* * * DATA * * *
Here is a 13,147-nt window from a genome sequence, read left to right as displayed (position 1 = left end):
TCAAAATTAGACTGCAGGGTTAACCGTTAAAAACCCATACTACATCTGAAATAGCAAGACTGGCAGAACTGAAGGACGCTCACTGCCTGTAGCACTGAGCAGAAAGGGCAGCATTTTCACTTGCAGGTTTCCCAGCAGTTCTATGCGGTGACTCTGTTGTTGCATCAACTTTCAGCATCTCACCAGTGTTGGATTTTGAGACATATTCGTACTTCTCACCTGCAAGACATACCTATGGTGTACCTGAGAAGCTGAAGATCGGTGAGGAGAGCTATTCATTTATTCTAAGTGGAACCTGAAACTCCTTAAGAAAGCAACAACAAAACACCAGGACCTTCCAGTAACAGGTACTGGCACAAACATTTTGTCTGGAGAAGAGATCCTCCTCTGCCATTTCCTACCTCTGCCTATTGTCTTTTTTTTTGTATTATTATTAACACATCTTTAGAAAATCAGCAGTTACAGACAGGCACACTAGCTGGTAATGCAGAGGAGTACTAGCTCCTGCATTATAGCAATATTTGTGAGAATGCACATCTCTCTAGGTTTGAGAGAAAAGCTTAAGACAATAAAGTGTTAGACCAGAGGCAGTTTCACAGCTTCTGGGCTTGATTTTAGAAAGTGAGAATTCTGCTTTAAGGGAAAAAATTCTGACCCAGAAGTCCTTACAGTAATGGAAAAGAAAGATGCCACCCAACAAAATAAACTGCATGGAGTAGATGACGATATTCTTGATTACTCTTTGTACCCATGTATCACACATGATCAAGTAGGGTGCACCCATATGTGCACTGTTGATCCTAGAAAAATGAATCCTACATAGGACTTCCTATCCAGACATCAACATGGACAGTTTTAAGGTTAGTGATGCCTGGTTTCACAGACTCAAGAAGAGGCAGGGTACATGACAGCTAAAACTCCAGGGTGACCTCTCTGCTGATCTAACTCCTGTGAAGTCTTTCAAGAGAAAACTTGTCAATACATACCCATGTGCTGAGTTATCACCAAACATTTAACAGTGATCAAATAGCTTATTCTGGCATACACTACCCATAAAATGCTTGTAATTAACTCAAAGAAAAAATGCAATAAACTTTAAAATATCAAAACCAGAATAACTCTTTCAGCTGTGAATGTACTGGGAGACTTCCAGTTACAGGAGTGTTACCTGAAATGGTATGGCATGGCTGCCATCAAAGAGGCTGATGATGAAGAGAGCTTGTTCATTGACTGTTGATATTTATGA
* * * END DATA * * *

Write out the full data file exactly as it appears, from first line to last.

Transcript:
Here is a 13,147-nt window from a genome sequence, read left to right as displayed (position 1 = left end):
TCAAAATTAGACTGCAGGGTTAACCGTTAAAAACCCATACTACATCTGAAATAGCAAGACTGGCAGAACTGAAGGACGCTCACTGCCTGTAGCACTGAGCAGAAAGGGCAGCATTTTCACTTGCAGGTTTCCCAGCAGTTCTATGCGGTGACTCTGTTGTTGCATCAACTTTCAGCATCTCACCAGTGTTGGATTTTGAGACATATTCGTACTTCTCACCTGCAAGACATACCTATGGTGTACCTGAGAAGCTGAAGATCGGTGAGGAGAGCTATTCATTTATTCTAAGTGGAACCTGAAACTCCTTAAGAAAGCAACAACAAAACACCAGGACCTTCCAGTAACAGGTACTGGCACAAACATTTTGTCTGGAGAAGAGATCCTCCTCTGCCATTTCCTACCTCTGCCTATTGTCTTTTTTTTTGTATTATTATTAACACATCTTTAGAAAATCAGCAGTTACAGACAGGCACACTAGCTGGTAATGCAGAGGAGTACTAGCTCCTGCATTATAGCAATATTTGTGAGAATGCACATCTCTCTAGGTTTGAGAGAAAAGCTTAAGACAATAAAGTGTTAGACCAGAGGCAGTTTCACAGCTTCTGGGCTTGATTTTAGAAAGTGAGAATTCTGCTTTAAGGGAAAAAATTCTGACCCAGAAGTCCTTACAGTAATGGAAAAGAAAGATGCCACCCAACAAAATAAACTGCATGGAGTAGATGACGATATTCTTGATTACTCTTTGTACCCATGTATCACACATGATCAAGTAGGGTGCACCCATATGTGCACTGTTGATCCTAGAAAAATGAATCCTACATAGGACTTCCTATCCAGACATCAACATGGACAGTTTTAAGGTTAGTGATGCCTGGTTTCACAGACTCAAGAAGAGGCAGGGTACATGACAGCTAAAACTCCAGGGTGACCTCTCTGCTGATCTAACTCCTGTGAAGTCTTTCAAGAGAAAACTTGTCAATACATACCCATGTGCTGAGTTATCACCAAACATTTAACAGTGATCAAATAGCTTATTCTGGCATACACTACCCATAAAATGCTTGTAATTAACTCAAAGAAAAAATGCAATAAACTTTAAAATATCAAAACCAGAATAACTCTTTCAGCTGTGAATGTACTGGGAGACTTCCAGTTACAGGAGTGTTACCTGAAATGGTATGGCATGGCTGCCATCAAAGAGGCTGATGATGAAGAGAGCTTGTTCATTGACTGTTGATATTTATGA